Tag Archives: Jay Z

Joe Budden Reintroduces Himself

When the name Joe Budden comes up in most hip hop conversations, the words “one-hit-wonder,” are usually associated with him.  If not for his 2003 hit record “Pump It Up” most wouldn’t know who Budden is.  Unless of course you know of him on VH1’s “Love and Hip Hop” and his very public relationships with Ester, Tahiry and Kaylin.  To the underground faithful – or just the Joe Budden fans – though, Budden is considered to be one of hip hop’s true great lyricists.  He has built a dedicated following without the use of mainstream radio due to his independent and mix=tape releases.  Budden’s style has been considered “emo” as he wears his emotions on his sleeve, goes in depth about the pitfalls of his life and does so with brilliant word-play.   With all that being said, Budden has been in the game for over a decade and doesn’t scratch the surface of what is considered to be a “rap superstar.”

Budden has maintained consistency in his product and a little more than a year ago, began his podcast “I’ll Name This Podcast Later.”  The podcast has proven to be successful and at times controversial.  He (along with his podcast partners Marissa Mendez and Rory) have been the subject of social media attacks from other artists such as Meek Mill but it doesn’t stop the show’s continued fan support.   Most recently, Budden was very hard on Drake, an artist who Budden has openly been a fan of on his podcast.  Budden was less-than-enthused with Drake’s last project “Views” and even went as far as saying: “I think that that kid on that album that I heard sounds real fucking uninspired.”  What this did was inspire a slight jab from Drake aimed at the direction of Budden in a snippet of a track released on social media where Drake  mutters the words “pump, pump, pump it up.”   Budden didn’t take this as a “diss” and publicly shrugged it off.  .  .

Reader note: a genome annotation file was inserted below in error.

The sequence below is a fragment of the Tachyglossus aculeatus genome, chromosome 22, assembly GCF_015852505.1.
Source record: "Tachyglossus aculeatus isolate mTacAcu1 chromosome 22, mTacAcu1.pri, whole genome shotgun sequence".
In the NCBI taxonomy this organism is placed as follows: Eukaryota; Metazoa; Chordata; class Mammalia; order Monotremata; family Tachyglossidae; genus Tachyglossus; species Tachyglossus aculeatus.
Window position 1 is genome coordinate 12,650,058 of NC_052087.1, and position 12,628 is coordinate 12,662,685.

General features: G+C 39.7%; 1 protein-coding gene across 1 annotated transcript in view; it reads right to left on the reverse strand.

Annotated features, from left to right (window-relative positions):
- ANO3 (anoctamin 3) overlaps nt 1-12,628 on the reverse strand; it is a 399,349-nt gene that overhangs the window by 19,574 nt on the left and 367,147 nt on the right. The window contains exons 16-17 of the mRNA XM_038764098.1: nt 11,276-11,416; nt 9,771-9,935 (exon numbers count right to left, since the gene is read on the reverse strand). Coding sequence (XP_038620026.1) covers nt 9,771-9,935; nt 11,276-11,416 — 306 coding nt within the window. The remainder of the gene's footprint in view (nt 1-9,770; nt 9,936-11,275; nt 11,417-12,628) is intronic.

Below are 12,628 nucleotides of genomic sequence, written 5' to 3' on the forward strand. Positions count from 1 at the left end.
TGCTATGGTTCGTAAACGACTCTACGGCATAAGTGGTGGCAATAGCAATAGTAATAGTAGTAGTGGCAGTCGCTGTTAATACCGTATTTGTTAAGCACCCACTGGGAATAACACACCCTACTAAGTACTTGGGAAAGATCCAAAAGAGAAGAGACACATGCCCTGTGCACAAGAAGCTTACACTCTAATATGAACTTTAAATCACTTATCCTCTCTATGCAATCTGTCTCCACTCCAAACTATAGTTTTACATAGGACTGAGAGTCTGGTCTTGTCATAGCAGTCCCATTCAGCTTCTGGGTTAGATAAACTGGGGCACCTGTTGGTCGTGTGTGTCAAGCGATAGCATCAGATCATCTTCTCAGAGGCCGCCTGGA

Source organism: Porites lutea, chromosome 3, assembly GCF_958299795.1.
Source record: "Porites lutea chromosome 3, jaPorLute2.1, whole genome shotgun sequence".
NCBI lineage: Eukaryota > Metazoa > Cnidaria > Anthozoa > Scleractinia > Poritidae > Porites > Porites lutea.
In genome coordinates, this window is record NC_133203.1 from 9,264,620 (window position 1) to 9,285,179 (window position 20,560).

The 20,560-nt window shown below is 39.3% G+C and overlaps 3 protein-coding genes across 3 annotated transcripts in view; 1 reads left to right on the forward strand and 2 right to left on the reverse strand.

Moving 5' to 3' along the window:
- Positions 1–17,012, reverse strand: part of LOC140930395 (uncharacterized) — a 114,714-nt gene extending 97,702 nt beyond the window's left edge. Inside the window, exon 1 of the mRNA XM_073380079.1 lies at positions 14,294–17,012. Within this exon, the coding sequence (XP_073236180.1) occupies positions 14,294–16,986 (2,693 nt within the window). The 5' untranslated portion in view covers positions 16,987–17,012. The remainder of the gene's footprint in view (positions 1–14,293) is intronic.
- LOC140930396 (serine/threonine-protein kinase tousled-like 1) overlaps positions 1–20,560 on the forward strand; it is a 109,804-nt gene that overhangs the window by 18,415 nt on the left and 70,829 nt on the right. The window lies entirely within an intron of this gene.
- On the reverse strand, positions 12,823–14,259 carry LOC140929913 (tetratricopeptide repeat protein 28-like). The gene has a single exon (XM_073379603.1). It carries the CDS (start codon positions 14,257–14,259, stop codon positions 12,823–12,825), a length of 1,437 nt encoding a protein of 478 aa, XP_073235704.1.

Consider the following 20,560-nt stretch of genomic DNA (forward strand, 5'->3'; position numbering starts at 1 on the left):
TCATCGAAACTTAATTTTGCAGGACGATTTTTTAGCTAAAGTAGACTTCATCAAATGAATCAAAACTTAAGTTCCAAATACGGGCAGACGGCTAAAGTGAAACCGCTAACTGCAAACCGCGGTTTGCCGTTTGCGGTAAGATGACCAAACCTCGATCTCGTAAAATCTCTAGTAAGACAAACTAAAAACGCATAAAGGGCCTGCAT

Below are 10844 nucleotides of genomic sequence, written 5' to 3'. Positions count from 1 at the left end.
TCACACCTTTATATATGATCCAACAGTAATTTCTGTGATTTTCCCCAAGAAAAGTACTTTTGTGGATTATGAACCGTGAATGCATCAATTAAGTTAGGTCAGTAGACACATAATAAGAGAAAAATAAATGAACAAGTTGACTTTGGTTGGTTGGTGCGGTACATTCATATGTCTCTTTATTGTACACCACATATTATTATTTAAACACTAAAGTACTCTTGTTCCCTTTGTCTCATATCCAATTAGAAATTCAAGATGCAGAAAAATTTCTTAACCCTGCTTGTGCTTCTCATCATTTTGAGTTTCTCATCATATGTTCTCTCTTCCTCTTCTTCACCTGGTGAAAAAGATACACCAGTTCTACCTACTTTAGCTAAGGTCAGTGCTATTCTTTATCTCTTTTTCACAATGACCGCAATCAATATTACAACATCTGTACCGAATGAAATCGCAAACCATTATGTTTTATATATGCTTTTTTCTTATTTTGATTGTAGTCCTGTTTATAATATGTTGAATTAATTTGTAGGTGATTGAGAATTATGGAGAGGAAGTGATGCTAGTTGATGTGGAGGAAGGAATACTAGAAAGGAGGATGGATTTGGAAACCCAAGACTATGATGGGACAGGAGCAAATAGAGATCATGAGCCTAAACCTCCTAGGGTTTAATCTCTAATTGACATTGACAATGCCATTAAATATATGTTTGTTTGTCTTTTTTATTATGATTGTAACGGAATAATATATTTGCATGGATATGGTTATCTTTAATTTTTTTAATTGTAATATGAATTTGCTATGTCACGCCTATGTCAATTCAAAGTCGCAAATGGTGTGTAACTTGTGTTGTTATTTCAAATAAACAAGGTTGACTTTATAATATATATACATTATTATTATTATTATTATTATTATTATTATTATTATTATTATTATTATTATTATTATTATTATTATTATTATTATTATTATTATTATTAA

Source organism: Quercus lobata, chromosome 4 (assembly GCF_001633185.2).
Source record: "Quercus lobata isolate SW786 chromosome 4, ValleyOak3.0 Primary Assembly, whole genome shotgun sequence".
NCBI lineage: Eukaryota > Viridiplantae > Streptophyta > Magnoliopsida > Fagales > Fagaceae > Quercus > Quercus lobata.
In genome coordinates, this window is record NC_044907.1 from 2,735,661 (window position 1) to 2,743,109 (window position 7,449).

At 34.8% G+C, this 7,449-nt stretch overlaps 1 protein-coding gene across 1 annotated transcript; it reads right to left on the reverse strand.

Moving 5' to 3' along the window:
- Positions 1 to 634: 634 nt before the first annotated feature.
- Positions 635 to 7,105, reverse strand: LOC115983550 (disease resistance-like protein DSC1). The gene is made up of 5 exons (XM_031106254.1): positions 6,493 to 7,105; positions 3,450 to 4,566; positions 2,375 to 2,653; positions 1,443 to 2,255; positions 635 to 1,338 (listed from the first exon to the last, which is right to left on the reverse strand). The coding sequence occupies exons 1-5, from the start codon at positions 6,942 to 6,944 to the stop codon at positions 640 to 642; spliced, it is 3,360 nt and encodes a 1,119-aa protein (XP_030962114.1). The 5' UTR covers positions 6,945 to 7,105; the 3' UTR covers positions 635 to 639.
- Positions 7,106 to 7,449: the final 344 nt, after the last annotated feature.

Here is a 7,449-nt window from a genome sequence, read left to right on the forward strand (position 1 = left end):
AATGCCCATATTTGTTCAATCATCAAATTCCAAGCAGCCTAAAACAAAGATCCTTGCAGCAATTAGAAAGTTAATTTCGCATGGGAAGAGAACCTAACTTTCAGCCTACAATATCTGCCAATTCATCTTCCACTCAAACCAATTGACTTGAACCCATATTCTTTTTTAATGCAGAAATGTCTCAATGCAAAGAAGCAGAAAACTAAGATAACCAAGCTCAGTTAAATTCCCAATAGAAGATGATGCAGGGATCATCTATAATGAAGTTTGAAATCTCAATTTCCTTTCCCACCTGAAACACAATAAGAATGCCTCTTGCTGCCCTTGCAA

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Then Drake released “4 PM in Calabasas” and Joe Budden combed through the lyrics of this song like a detective thirsty for some evidence:  “All of a sudden I got people showing how much they truly resent me/They whole demeanor just spells envy/they tryna tempt me.”

Budden laid low for a little while and then released a six minute verbal assault on Drake disguised as a song called “Making a Murderer, Pt.1”

The track, produced by Araab Muzik, supplied hip hop with enough ammo to burn through the next couple of weeks, as Budden took slight jabs at Meek Mill and Jay-Z (very slight but if you look back there is actually history there as well) – but the focus is clearly on Drake : “I’m a wordsmith for reall, you thought Quentin was bad/You made me proud, lad, but it seems my child mad/ With all the clout that he grabbed, theres still doubts from his dad.”  Budden has acknowledged before that Drake was a fan of Budden’s and even has ran with some of Budden’s style in the past. . .

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Joe Budden truly peppered enough quote-a-bles on this track, I could’ve printed out all the lyrics to the song and the reader would have gotten the point, but these gems should suffice in getting the point across: ” You’re so indirect, shit wasn’t real clear/Either Jimmy actin’ or he really miss a wheelchair. . . .i figure he’s close to his death to know the reaper/in fitted sweats with old sneakers, the flow ether/gassed cause he KO’d Omeeka/no, Joe’s deeper. . .Your words ain’t sayin a thing/I kilogram without weighing a thing/ nigga you baitin’ a king.”  And for those that didn’t get that “kilogram” line – think about it – Kilogram / Kill-a-Graham / Drake’s real name is Aubrey Graham – the boy Budden got lyrics. . .